While this sounds like a contemporary media trend, the earliest TV programs were all branded content. Lately though, branding has found a natural home in digital and web media. And like the early TV sponsors, companies involved with branded content are actually willing to take some real chances. So maybe you didn’t envision branding for your project when you began, but this might actually be a less restrictive way to find additional financing. Branding companies seem to have a very loose definition of promotion, allowing clever filmmakers to find unusual ways to fit the product into their stories.
As Andy Warhol first pointed out, there’s really no line between advertisement and art. Product placements have become such a standard in entertainment that even the parodies have gone staler than a warm, flat can of Coca-Cola®. Still, the growing desperation to promote brand awareness in the digital age has become a valuable resource for content creators. Whether through branded content or product placement, companies may be more willing to take chances on emerging talent than traditional media players.
- Successful 21st-Century Film Producers will be Branding Specialists
Utilizing Branded Entertainment and Product Placement Without A-List Names
Before you start planning to have Microsoft and McDonald’s fund your web series or indie film, you might need to get a little more realistic. Without a real budget, a Brad Pitt or even a Jonah Hill, big brand name companies probably won’t pay you to feature their products. In fact, rather than covering your entire production costs in exchange for, say, your main character digging into a Big Mac, a company like McDonald’s will more likely sue for trademark infringement if even one half of a golden arch is visible on screen. But think about what your project actually needs. Do you have a scene set in a bar? Perhaps the friendly neighborhood Irish pub will let the production film there in exchange for a shot of the bar’s sign. Remember how you basically turned your craft services budget into peanut butter and crackers? Maybe a local bakery is will trade a few nice scenes featuring the storefront for craft services, so you can at least have artisanal peanut butter and crackers. Of course, if you really want to lure brand names to your project, you can also try to make their products an essential part of the story. For example, the film “Harold & Kumar Go to White Castle” has arguably done more for the eponymous burger company in the last decade than any paid advertisements. This is definitely more of a gamble – in fact, White Castle claims it played no role in funding Harold and Kumar’s journey. Still, there are certainly some artistic purists who can’t tolerate any sort of product placement or branded entertainment. However, there aren’t a whole bunch of patrons out there willing to spend millions to produce a film purely for the cinematic arts. And if your story is set in contemporary society, it’s set in a pretty damn consumerist world. Can we offer you some Kool-Aid?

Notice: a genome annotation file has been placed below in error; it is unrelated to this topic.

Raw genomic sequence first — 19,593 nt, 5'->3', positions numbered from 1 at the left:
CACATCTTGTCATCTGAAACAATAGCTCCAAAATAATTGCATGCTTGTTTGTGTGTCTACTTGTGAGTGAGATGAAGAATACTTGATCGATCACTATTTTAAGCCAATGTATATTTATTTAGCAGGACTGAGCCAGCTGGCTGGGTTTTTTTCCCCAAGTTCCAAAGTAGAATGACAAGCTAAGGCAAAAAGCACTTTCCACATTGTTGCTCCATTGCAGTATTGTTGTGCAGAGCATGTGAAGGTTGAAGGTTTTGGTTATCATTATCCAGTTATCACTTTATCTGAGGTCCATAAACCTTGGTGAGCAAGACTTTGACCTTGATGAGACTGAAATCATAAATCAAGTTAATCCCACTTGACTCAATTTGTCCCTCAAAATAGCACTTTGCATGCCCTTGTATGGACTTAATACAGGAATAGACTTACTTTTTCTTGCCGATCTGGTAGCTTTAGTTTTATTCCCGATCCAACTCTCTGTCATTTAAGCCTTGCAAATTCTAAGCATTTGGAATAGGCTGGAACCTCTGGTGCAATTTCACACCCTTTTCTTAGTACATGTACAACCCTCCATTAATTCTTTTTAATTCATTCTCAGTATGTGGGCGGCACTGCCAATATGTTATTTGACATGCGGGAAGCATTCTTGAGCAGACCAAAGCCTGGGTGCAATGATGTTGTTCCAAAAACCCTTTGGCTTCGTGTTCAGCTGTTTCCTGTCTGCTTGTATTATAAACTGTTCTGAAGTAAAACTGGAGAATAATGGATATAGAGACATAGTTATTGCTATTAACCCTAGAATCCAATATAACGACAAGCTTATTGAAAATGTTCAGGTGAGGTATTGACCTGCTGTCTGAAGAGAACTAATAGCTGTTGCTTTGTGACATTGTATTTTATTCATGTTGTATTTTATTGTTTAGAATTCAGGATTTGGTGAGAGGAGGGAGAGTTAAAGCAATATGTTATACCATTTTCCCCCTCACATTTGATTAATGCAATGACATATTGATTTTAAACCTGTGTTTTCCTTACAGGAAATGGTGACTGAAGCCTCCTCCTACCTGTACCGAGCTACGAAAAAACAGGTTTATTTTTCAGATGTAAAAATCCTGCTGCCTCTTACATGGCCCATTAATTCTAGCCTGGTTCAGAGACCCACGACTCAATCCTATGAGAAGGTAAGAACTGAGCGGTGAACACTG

On the other hand, product placement can be so blatant and groan-inducing that it detracts from the story. Does the hero really need to stop and have a Pepsi while he’s being chased by a bunch of zombies (*cough* “World War Z” *cough*)? At the same time, there is a legitimate debate over whether branded content is compelling narrative with corporate sponsorship or just advertising with better production values and occasionally big name talent. For instance, it’s nice that Target paid Kristen Bell to star in their “Falling For You” series (especially if you were one of the fans who crowdfunded the “Veronica Mars” movie), but it’s not like anyone is clamoring for more episodes (unlike the fans of the “Veronica Mars” TV series). Advertising is another storytelling medium, as well as a real industry that attracts a lot of talented, creative individuals. However, there does have to be a line between a story that promotes a brand and a brand that promotes a story. While the concept of selling out may itself be passé, content creators should have some respect for their own material. No one is saying that every storyteller has to be a martyr for narrative integrity. However, there’s probably something meaningful to you about your story, and it’s probably not worth the price of a Coke, or even sponsorship from Coca-Cola.
Ok, I’m Ready to Sell out. What Do I Need to Do?
So you’ve killed your high horse and beaten it too? Well, you probably shouldn’t go to PETA for a sponsorship. But if you are willing to produce branded content or are looking to feature some products, the best place to start is the advertising firms that handle the brands that interest you most or fits your story. Or if you happen to have friends who work in public relations or marketing, you can also try to go through them to make contact. If all else fails, try contacting the company directly. Particularly with the surge in branded content on the internet, there are also groups like the Entertainment Resource & Marketing Association (ERMA) which try to bridge the divide between brands and content creators for its members. In particular, ERMA actually allows creators to specify which brands they want to contact. And no, in case you’re wondering, ERMA has not paid any money for special mention in this post.